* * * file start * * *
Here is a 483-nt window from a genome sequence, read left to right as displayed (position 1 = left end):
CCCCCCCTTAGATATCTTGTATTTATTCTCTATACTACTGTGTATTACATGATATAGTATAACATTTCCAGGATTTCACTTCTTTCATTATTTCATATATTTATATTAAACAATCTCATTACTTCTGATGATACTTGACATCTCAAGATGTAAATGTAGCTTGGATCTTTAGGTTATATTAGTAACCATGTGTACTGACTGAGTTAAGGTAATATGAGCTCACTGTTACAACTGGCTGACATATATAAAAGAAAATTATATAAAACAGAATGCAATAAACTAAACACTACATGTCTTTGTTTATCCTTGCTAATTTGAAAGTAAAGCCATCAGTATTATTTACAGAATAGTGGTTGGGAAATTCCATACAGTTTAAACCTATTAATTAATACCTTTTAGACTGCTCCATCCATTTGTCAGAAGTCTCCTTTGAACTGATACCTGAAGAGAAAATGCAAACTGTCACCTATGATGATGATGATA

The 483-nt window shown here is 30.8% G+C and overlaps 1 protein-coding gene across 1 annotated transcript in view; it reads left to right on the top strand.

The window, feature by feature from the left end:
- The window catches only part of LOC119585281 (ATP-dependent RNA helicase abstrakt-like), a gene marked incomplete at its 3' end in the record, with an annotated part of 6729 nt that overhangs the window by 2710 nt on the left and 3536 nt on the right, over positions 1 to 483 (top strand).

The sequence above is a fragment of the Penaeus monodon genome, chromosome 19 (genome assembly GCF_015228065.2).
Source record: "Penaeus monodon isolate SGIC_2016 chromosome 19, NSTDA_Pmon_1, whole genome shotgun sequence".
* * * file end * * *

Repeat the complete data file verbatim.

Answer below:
Here is a 483-nt window from a genome sequence, read left to right as displayed (position 1 = left end):
CCCCCCCTTAGATATCTTGTATTTATTCTCTATACTACTGTGTATTACATGATATAGTATAACATTTCCAGGATTTCACTTCTTTCATTATTTCATATATTTATATTAAACAATCTCATTACTTCTGATGATACTTGACATCTCAAGATGTAAATGTAGCTTGGATCTTTAGGTTATATTAGTAACCATGTGTACTGACTGAGTTAAGGTAATATGAGCTCACTGTTACAACTGGCTGACATATATAAAAGAAAATTATATAAAACAGAATGCAATAAACTAAACACTACATGTCTTTGTTTATCCTTGCTAATTTGAAAGTAAAGCCATCAGTATTATTTACAGAATAGTGGTTGGGAAATTCCATACAGTTTAAACCTATTAATTAATACCTTTTAGACTGCTCCATCCATTTGTCAGAAGTCTCCTTTGAACTGATACCTGAAGAGAAAATGCAAACTGTCACCTATGATGATGATGATA

The 483-nt window shown here is 30.8% G+C and overlaps 1 protein-coding gene across 1 annotated transcript in view; it reads left to right on the top strand.

The window, feature by feature from the left end:
- The window catches only part of LOC119585281 (ATP-dependent RNA helicase abstrakt-like), a gene marked incomplete at its 3' end in the record, with an annotated part of 6729 nt that overhangs the window by 2710 nt on the left and 3536 nt on the right, over positions 1 to 483 (top strand).

The sequence above is a fragment of the Penaeus monodon genome, chromosome 19 (genome assembly GCF_015228065.2).
Source record: "Penaeus monodon isolate SGIC_2016 chromosome 19, NSTDA_Pmon_1, whole genome shotgun sequence".